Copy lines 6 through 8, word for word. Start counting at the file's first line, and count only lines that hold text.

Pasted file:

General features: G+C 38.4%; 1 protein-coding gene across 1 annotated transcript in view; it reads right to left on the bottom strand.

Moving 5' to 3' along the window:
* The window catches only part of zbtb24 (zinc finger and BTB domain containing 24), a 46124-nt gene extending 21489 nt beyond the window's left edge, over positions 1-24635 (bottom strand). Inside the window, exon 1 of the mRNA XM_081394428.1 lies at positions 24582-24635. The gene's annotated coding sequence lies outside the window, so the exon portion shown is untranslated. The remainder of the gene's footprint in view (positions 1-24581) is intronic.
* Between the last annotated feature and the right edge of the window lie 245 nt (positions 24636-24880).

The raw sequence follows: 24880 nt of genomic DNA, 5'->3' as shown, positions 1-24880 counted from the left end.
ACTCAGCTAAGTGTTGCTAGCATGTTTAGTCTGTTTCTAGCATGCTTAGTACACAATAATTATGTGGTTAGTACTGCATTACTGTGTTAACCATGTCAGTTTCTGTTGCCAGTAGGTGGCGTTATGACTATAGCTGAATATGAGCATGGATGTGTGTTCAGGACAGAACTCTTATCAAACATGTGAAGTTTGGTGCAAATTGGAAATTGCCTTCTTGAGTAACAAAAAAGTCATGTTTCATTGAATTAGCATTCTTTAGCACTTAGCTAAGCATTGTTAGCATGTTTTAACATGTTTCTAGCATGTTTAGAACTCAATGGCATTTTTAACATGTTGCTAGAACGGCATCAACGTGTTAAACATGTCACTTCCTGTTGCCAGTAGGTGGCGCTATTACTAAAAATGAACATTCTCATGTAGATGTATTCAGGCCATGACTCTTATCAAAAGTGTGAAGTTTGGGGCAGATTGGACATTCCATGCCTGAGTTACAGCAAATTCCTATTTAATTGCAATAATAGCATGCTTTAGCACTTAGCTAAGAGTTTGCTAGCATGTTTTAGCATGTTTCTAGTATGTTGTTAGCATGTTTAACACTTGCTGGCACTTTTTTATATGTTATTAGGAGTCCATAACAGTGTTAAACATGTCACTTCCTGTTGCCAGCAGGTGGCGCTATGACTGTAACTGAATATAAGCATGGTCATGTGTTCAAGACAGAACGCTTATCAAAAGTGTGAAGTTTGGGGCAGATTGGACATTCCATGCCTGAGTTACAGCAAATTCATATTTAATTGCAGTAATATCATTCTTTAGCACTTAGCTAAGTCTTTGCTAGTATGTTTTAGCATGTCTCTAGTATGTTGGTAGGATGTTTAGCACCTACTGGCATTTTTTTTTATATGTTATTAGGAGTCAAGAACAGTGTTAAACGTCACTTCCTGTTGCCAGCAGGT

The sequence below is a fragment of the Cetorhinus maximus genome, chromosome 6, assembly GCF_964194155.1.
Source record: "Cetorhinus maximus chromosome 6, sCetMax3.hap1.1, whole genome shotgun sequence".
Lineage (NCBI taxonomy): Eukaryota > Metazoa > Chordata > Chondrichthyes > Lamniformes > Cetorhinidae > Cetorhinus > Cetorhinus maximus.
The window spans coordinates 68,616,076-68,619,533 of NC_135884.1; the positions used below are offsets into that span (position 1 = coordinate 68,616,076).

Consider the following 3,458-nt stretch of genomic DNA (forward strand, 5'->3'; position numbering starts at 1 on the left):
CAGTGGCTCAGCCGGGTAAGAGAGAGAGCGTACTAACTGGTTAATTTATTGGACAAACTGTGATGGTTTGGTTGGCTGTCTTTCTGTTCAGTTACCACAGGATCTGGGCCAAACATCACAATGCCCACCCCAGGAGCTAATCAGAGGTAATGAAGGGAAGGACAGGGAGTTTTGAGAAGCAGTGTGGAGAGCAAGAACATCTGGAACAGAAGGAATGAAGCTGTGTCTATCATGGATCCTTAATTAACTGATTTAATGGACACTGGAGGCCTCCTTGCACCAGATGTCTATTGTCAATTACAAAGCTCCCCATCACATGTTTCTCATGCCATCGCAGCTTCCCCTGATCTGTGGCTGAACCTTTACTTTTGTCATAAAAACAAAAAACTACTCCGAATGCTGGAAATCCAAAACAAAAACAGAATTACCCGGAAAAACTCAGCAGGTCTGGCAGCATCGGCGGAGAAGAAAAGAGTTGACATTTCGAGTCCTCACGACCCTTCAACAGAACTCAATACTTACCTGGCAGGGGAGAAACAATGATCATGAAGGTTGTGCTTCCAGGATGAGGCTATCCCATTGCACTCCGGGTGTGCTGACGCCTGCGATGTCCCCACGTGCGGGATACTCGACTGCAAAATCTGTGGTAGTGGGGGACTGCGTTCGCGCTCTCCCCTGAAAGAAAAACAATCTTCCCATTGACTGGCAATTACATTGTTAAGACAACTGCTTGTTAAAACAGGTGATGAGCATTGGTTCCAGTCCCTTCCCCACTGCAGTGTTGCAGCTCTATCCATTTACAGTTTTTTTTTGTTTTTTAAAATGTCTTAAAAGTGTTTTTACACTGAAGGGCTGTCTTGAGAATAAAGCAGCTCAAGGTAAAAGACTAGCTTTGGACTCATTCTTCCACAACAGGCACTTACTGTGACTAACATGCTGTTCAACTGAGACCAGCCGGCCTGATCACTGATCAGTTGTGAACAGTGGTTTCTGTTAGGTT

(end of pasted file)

ACTCAGCTAAGTGTTGCTAGCATGTTTAGTCTGTTTCTAGCATGCTTAGTACACAATAATTATGTGGTTAGTACTGCATTACTGTGTTAACCATGTCAGTTTCTGTTGCCAGTAGGTGGCGTTATGACTATAGCTGAATATGAGCATGGATGTGTGTTCAGGACAGAACTCTTATCAAACATGTGAAGTTTGGTGCAAATTGGAAATTGCCTTCTTGAGTAACAAAAAAGTCATGTTTCATTGAATTAGCATTCTTTAGCACTTAGCTAAGCATTGTTAGCATGTTTTAACATGTTTCTAGCATGTTTAGAACTCAATGGCATTTTTAACATGTTGCTAGAACGGCATCAACGTGTTAAACATGTCACTTCCTGTTGCCAGTAGGTGGCGCTATTACTAAAAATGAACATTCTCATGTAGATGTATTCAGGCCATGACTCTTATCAAAAGTGTGAAGTTTGGGGCAGATTGGACATTCCATGCCTGAGTTACAGCAAATTCCTATTTAATTGCAATAATAGCATGCTTTAGCACTTAGCTAAGAGTTTGCTAGCATGTTTTAGCATGTTTCTAGTATGTTGTTAGCATGTTTAACACTTGCTGGCACTTTTTTATATGTTATTAGGAGTCCATAACAGTGTTAAACATGTCACTTCCTGTTGCCAGCAGGTGGCGCTATGACTGTAACTGAATATAAGCATGGTCATGTGTTCAAGACAGAACGCTTATCAAAAGTGTGAAGTTTGGGGCAGATTGGACATTCCATGCCTGAGTTACAGCAAATTCATATTTAATTGCAGTAATATCATTCTTTAGCACTTAGCTAAGTCTTTGCTAGTATGTTTTAGCATGTCTCTAGTATGTTGGTAGGATGTTTAGCACCTACTGGCATTTTTTTTTATATGTTATTAGGAGTCAAGAACAGTGTTAAACGTCACTTCCTGTTGCCAGCAGGT

The sequence below is a fragment of the Cetorhinus maximus genome, chromosome 6, assembly GCF_964194155.1.
Source record: "Cetorhinus maximus chromosome 6, sCetMax3.hap1.1, whole genome shotgun sequence".